Research Design and Methods: In Year 1, an expert panel will provide several rounds of review of current versions of the DCCS curriculum materials, using a structured feedback form and participating in a two-hour video conference to discuss their feedback. Several rounds of focus groups will be held with classroom and ESL teachers, principals, and parents to provide feedback on the training materials and strategies. In Year 2, DCCS will be field tested in 4 schools with 8 classroom teachers and 4 ESL teachers and feedback will be collected via interviews and surveys of teachers, parents, and ESL specialists. Teachers will participate in structured interviews three times a year to elicit feedback on the program. ESL teachers will keep structured consultation logs to document their interactions with classroom teachers and participate in an online discussion forum to facilitate problem-solving. Interviews will also be conducted with the principals at participating schools and 12 parents of participating ELLs. Professionally developed DVDs will be created to provide examples of key concepts and demonstrate best practices. Feedback from all stakeholders will be analyzed to inform the final revisions of DCCS. The expert panel will review the final version of the program prior to pilot testing in Year 3. The DCCS program will be pilot tested by randomly assigning 5 schools to receive the intervention and 5 schools to continue with business as usual. The pilot test will include 40 classroom teachers, 10 ESL teachers, and approximately 160 ELLs. The promise of DCCS will be examined by comparing measures of teacher efficacy, quality of the classroom literacy environment, teacher collaboration, school-home collaboration, and student literacy skills between intervention and control schools.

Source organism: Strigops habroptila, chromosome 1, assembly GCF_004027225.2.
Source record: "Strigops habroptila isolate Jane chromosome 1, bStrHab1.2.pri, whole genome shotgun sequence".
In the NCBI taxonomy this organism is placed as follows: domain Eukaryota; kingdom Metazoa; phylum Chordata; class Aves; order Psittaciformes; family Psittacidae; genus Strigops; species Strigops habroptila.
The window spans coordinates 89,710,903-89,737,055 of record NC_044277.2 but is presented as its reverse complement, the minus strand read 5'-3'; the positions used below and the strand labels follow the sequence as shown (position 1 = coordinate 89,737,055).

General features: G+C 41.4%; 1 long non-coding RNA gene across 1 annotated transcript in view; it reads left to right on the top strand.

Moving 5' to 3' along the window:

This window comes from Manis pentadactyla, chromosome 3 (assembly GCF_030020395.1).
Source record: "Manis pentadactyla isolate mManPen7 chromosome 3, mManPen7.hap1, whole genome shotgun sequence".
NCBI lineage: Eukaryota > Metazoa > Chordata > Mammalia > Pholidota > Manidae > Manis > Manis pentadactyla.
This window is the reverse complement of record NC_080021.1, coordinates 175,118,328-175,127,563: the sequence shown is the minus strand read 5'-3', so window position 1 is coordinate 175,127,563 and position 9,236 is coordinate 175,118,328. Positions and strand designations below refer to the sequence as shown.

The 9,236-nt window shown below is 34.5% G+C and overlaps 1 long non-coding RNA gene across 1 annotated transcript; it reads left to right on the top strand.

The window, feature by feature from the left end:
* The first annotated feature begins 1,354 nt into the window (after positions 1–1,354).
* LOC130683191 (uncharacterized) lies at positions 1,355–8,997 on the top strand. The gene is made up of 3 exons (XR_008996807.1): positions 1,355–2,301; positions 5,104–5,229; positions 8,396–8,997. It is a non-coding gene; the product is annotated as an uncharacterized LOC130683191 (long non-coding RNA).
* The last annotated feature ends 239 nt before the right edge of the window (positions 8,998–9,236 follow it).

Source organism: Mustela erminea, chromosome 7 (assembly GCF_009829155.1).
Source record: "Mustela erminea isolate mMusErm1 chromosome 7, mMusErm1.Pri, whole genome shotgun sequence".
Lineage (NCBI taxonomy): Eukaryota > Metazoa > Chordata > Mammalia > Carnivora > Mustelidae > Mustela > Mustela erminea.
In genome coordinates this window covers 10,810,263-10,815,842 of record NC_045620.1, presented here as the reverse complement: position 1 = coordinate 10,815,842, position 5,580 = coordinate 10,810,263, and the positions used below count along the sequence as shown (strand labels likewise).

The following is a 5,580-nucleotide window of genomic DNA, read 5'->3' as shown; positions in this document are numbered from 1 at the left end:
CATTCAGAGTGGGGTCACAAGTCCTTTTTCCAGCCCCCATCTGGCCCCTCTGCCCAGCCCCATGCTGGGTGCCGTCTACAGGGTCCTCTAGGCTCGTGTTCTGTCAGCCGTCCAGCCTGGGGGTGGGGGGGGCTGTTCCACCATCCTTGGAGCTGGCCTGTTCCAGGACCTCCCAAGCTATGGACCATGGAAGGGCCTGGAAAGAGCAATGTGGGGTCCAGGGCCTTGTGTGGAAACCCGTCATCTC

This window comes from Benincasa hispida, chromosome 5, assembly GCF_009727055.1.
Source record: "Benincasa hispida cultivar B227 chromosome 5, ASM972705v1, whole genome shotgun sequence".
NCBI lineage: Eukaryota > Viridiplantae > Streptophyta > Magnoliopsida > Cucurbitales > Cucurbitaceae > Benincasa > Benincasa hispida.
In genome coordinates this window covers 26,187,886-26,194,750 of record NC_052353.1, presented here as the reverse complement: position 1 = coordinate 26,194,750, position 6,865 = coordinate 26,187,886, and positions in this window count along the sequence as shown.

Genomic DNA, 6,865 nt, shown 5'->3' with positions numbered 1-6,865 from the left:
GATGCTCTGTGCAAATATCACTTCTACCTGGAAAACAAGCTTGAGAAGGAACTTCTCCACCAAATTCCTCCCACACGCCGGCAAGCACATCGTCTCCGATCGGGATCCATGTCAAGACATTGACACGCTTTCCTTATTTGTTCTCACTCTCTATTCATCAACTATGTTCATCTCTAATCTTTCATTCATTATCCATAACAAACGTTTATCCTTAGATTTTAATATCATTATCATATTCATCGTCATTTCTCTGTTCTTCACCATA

Control Condition: In the pilot study, schools randomly assigned to the control condition will continue business as usual.
Key Measures: Four subtests of the Woodcock-Johnson Diagnostic Reading Battery III will be used to assess students' skills in reading in English: Word Attack, Letter/Word Identification, Passage Comprehension; and Spelling of Sounds. Program implementation will be measured using the Classroom Assessment Scoring System, and researcher-designed tools to assess consulting practices by ESL teachers, parent involvement and salient classroom practices.
Data Analytic Strategy: Qualitative data from focus groups, interviews, and online discussion boards will be coded and analyzed to identify themes and subthemes. Input from the expert advisory panel will be similarly analyzed for suggestions for improving content, improving process, identifying barriers to implementation, and identifying key factors for success. Analysis of variance will be used in the pilot study to examine the differences between intervention and control groups on each of the teacher outcome variables. An analysis of covariance of the students' scores on the Woodcock-Johnson Diagnostic Reading Battery III will be used to determine whether the intervention group improves at a faster rate than the control group.